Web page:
Source: EIA

Greek-Romanian economic relations

May 30, 2007

Product groups of Greek exports to Romania exceeding 2%:

Automobile vehicles, totalling 43.51 million Euro at 7.3%

Aluminium, totalling 42.50 million Euro at 7.1%

Telecommunications equipment totalling 41.49 million Euro at 7%

Iron construction, totaling 32.49 million Euro at 5.4%

Copper, totalling 25.56 million Euro at 4.3%

Fruit , totalling 22.54 million Euro at 3.8%

Plastic slabs and strips, totaling 21.83 million Euro at 3.7%

Petroleum oils and asphalt minerals, totaling 79million Euro at 2.8%

Stones, sand and gravel, totalling14.66 million Euro at 2.5%

Perfume and cosmetic products, totaling 13.62 million Euro at 2.3%
Product imports from Romania exceeding 2%:
Petroleum oils and asphalt minerals, totalling 91.02 million EURO, at 18.01%

Iron and steel scraps,, totalling 44.14 million Euro, at 8.74%

Aluminium, totalling 38.9 million Euro at 7.7%

Electric energy, totalling 35.33 million Euro at 7%

Iron or steel rolling products, totalling 28.63 million Euro at 5.67%

Processed wood, totalling 27.27 million Euro at 5.4%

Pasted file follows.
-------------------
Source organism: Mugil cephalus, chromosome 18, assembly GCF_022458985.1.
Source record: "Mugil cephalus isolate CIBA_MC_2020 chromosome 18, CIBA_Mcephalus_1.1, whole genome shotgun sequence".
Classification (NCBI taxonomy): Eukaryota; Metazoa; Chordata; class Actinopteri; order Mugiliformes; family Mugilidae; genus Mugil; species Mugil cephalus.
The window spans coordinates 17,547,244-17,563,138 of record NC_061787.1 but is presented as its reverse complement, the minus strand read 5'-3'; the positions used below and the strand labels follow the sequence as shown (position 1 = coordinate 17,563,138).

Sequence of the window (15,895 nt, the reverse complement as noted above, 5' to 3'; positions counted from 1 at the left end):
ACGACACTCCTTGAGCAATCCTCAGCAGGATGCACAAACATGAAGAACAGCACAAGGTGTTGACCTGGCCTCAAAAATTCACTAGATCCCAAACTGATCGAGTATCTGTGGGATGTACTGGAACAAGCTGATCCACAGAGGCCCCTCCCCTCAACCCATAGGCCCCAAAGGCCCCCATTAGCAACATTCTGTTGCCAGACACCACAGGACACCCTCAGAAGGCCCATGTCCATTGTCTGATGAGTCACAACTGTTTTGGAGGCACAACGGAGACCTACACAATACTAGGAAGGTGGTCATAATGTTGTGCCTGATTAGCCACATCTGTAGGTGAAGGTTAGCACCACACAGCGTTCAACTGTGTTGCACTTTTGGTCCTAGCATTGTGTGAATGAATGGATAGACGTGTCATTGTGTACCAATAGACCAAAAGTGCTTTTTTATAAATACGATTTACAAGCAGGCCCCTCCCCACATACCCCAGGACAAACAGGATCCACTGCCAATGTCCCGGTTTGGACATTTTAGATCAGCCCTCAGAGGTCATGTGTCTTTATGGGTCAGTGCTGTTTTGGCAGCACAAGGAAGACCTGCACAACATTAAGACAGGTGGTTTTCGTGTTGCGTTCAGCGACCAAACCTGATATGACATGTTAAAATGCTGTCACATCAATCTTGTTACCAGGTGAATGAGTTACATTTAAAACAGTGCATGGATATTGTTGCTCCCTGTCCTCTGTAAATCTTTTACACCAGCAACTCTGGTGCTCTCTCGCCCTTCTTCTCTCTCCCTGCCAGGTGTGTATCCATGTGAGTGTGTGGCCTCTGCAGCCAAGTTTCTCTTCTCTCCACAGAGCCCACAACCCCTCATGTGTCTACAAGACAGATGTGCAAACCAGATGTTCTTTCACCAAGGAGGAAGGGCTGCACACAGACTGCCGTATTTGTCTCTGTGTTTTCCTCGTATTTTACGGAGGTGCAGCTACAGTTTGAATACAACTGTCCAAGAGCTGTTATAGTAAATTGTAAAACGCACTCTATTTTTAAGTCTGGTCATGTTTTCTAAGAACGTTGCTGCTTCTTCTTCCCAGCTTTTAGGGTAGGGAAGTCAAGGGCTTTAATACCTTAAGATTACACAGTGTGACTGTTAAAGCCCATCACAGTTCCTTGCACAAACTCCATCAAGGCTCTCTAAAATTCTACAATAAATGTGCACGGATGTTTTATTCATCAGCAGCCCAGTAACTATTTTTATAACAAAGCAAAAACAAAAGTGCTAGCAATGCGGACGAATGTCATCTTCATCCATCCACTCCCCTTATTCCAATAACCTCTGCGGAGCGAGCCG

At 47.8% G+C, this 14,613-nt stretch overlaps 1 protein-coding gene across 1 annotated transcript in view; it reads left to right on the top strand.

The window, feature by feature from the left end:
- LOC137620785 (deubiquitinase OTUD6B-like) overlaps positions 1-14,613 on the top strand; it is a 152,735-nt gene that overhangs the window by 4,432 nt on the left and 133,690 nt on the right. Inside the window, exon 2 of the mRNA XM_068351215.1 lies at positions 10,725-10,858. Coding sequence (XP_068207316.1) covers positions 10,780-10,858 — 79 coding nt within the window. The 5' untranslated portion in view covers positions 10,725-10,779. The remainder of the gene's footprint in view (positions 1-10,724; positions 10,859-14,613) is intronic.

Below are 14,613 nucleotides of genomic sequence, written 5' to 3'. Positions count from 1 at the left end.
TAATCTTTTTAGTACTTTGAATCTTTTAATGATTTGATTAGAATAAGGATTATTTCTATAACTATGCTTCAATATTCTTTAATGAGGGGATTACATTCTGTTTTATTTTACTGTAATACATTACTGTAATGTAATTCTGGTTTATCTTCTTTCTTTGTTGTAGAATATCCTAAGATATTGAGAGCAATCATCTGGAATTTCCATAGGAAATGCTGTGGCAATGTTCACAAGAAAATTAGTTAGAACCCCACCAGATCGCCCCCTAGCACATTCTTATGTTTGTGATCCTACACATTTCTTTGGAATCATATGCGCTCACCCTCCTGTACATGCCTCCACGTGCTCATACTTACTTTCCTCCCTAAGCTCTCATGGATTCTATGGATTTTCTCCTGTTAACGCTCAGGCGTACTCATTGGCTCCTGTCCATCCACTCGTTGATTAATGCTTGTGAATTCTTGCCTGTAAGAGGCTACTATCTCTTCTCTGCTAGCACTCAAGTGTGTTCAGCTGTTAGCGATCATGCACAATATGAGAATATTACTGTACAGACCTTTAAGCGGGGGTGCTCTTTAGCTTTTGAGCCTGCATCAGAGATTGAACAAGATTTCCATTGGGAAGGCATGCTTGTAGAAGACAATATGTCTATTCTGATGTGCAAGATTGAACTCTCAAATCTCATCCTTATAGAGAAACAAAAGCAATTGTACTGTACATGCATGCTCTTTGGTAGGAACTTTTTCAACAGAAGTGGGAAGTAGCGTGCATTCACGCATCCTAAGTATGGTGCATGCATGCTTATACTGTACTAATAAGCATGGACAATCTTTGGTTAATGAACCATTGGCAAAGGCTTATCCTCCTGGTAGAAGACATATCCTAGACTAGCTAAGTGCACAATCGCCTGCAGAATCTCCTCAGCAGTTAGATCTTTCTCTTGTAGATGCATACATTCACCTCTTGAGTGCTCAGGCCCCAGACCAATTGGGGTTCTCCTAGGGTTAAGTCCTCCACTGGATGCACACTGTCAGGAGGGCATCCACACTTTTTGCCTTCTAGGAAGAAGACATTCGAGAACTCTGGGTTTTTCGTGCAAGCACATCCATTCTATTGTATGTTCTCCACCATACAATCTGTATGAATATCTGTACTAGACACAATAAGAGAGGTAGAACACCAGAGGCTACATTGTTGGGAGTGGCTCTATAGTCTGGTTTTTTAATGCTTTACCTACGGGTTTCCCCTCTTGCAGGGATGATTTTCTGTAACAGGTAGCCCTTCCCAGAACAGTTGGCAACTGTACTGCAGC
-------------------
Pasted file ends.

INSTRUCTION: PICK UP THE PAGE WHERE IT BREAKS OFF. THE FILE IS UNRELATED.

Electricity distribution material, totalling 22.53 million Euro at 4.46%

Livestock, totalling 19.36 million Euro at 3.83%

Machinery parts and equipment, totalling 17.20 million Euro at 3.41%

Handiworks for investments, totalling 15.46 million Euro at 3.06%

Telecommunications equipment, totalling 15.21 million Euro at 3.01%

Electric production equipment , totalling 10.29 million Euro at 2.04%
Greek exports increased by 45.7%, to 595.82 million Euro compared with 408.86 million Euro in 2005. Romanian exports to Greece increased by 16.3%, from 434.27 million Euro to 505.26 million Euro. Trade volume increased by 30.6% from 843.13 million Euro in 2005 to1.10 billion Euro in 2006.

During 2006 Romania absorbed 3.6% of total Greek exports, ranking 10th among the most significant markets for Greek products.

Greek Investment in Romania
According to data from the Romanian Commercial Registry, Romanian businesses with the participation of foreigners in their share capital were 119,120 at the end of 2005 and the accumulative value of foreign investments in Romania totaled 15.3 billion Euro, with a total of 131,943 registered businesses.

Greek capital invested in Romania exceeds 3 billion Euro (stock – 31/12/05) placing the country among the first three foreign investors. The largest Greek investments in the Balkans have taken place in Romania. On a global scale, Romania is one of the most significant receivers of Greek investment capital and Greek investments are aimed mainly at services, ( 31.4%, primarily telecommunications), manufacturing (27.7%), wholesale trade (23.3%) retail trade (3.5%), construction (7.5%) and agriculture (4.2%).